Sunday, February 19, 2017

A Couple Thoughts on Immigration

This is one of those random thoughts that has been bouncing around my head for years now, and that I probably should have blogged about a long time ago.  But since immigration has been becoming more and more of an issue these days, (see this Washington Post article: North Carolina needed 6,500 farm workers. Only 7 Americans stuck it out.)  I guess now is as good as time as any to write down my two cents.

I've got a couple different observations

1) Every Country in the World Thinks They Have an Immigration Problem

Sometimes Americans tend to think that our immigration problem is a unique failure of our government.
But in fact, no country in the world has secure borders.
In every country I've lived in, illegal immigration has been a huge political issue.

I say "political issue" because it may be debatable whether or not illegal immigration is actually a real problem in all of these countries.  But it is always perceived as a huge problem.

In Japan, the media constantly carried stories of immigrants who either came to Japan illegally, or who came legally and overstayed their visa.  (Commonly these were Chinese, Malaysian, or Filipino.)

In Australia, immigrants and refugees are a huge issue.  Perhaps their biggest political issue.  (Australians are constantly arguing about what to do about the boat people.  Whole political parties have been based around the issue).

In Cambodia, the Cambodians are constantly worried about all the Vietnamese immigrants.
In Thailand, the Thais are constantly worried all the Cambodian immigrants.

This observation has lead me to two other conclusions namely:

2) Secure Borders are a Myth

No country has completely secure boarder.  Not even island countries (like Japan and Australia) and not even small countries (like Vietnam and Cambodia) and...

3) Illegal Immigration is a Political Football

Back in 2014, there was a little incident in this part of the world that gave me some interesting perspective.
You may recall there was a military coup in Thailand.
Now, the Thais had been complaining about illegal Cambodian immigrants for years, but the new Military Junta in Thailand decided it was going to do something about it.  There was a huge crackdown on Cambodian workers in Thailand.  Many were rounded up and deported.  Many others fled.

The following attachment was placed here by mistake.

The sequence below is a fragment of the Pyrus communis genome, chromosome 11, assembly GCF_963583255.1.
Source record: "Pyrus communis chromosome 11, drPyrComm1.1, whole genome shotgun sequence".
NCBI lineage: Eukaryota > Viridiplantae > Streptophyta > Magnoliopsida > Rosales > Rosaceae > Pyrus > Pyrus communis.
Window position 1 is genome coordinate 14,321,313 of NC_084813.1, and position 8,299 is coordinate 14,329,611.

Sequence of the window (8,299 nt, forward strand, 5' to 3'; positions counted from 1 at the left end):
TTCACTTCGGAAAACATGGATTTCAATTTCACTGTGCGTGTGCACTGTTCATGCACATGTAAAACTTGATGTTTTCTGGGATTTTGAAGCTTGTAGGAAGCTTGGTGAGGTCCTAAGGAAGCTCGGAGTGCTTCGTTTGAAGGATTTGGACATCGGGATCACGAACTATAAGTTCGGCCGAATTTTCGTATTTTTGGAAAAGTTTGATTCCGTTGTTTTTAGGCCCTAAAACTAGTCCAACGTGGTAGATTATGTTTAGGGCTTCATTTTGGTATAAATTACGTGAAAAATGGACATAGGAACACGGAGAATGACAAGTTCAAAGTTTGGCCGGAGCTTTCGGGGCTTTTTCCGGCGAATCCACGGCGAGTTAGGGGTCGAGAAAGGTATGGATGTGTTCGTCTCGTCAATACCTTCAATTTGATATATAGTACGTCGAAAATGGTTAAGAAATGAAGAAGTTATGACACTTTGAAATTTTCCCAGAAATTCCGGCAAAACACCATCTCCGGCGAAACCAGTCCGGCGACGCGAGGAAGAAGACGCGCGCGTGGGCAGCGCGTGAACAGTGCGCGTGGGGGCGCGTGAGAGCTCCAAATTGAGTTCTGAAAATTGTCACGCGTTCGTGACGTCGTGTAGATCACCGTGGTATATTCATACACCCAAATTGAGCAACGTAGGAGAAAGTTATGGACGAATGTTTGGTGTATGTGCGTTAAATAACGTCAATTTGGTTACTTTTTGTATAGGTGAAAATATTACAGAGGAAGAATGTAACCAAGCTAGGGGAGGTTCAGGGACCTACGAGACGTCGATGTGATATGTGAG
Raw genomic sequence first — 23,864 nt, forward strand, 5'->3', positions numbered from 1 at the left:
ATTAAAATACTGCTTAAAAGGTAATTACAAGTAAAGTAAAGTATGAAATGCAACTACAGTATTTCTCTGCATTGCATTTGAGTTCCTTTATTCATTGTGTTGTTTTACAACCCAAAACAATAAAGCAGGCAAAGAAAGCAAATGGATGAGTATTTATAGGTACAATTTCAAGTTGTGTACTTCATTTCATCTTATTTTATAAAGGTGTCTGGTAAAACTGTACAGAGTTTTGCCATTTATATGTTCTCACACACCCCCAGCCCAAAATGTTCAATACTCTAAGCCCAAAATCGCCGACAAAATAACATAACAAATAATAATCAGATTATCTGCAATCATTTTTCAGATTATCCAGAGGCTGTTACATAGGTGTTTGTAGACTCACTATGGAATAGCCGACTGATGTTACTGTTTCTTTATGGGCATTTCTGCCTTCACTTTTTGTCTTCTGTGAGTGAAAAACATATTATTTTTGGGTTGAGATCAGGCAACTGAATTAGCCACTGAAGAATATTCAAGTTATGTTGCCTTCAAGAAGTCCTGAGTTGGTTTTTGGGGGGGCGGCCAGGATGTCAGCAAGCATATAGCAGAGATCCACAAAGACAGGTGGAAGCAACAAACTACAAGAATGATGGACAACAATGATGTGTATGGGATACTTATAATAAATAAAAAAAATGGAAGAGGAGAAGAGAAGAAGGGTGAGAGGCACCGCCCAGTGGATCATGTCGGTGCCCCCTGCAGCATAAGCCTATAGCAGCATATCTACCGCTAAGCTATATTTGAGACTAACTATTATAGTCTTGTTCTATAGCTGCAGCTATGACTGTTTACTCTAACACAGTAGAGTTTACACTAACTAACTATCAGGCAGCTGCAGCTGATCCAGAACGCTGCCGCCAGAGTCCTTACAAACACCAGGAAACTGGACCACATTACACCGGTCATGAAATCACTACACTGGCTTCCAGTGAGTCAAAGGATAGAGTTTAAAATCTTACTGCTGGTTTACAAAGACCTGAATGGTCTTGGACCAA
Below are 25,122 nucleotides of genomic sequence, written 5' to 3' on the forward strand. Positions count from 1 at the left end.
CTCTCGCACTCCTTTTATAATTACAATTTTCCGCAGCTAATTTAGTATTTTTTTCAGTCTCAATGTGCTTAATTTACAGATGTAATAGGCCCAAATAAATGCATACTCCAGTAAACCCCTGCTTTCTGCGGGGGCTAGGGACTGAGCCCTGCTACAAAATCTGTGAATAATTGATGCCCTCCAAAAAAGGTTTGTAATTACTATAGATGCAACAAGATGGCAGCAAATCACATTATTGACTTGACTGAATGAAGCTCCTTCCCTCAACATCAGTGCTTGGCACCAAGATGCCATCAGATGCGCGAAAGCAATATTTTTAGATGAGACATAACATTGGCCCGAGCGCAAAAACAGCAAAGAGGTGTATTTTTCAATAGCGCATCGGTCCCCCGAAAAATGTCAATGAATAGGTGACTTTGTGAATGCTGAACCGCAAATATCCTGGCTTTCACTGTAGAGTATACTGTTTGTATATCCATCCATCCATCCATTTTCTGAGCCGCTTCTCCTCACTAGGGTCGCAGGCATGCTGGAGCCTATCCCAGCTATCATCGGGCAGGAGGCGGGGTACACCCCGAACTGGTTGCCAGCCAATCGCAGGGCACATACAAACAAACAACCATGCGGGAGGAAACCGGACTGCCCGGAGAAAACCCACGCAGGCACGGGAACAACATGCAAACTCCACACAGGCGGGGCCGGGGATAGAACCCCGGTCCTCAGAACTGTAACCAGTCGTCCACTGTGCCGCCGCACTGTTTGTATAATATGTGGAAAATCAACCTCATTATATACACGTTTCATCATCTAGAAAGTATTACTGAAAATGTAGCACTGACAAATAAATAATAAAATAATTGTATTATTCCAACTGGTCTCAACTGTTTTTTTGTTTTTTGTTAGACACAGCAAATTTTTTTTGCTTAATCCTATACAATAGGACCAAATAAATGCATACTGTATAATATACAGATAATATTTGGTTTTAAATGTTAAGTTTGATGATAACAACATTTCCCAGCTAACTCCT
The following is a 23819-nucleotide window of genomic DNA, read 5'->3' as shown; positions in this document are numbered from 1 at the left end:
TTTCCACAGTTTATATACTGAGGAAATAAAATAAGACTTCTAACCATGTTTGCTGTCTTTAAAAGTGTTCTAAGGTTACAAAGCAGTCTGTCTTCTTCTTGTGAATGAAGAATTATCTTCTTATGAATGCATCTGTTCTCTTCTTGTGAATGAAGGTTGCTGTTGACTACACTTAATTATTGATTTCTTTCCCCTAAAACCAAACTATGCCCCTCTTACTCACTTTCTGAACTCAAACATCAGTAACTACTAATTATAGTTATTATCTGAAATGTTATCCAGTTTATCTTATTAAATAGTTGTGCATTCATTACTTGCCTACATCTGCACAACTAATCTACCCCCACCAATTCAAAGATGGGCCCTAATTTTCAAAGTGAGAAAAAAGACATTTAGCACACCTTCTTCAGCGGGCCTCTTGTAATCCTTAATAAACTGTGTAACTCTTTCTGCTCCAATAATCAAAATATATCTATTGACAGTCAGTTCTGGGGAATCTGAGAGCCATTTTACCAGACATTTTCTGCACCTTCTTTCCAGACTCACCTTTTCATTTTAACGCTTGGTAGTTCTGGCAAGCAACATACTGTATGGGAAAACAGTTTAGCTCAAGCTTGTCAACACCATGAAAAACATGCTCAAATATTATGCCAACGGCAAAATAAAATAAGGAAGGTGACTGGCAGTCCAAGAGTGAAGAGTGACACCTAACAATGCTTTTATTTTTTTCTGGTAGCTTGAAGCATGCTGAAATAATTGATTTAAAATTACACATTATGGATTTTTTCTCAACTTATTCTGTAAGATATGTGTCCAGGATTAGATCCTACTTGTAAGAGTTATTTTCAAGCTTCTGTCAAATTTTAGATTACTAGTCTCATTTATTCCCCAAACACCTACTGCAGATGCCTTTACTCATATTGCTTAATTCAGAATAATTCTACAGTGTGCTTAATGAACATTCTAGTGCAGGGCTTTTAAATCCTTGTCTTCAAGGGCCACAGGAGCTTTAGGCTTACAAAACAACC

The resulting impact on Thailand's economy was felt immediately.  Construction projects ground to a halt in Bangkok as all the workers had been deported.
The government immediately had to reverse course, and start processing re-entry visas for most of the Cambodian workers it had just deported.  (New York Times Article HERE).

This made me realize what a political issue illegal immigration actually is.  The Military Junta in Thailand was new and politically inexperienced, so they didn't realize that complaining about illegal Cambodian immigration was something that the Thai politicians only did to get votes.  Nobody who knew anything about how the economy worked actually intended to do anything about it, but it was a reliable campaign issue to get people to vote for you.

I suspect it's the same in many countries.  Politicians will always campaign on the illegal immigration issue, but the issue only exists for them to get votes.  Most experienced politicians know that in reality its impossible to do anything about illegal immigration, but its a reliable issue that always gets the public riled up and tricks them into voting for you.

Link of the Day
Noam Chomsky's recorded address to the United National Peace Conference, 7-24-2010

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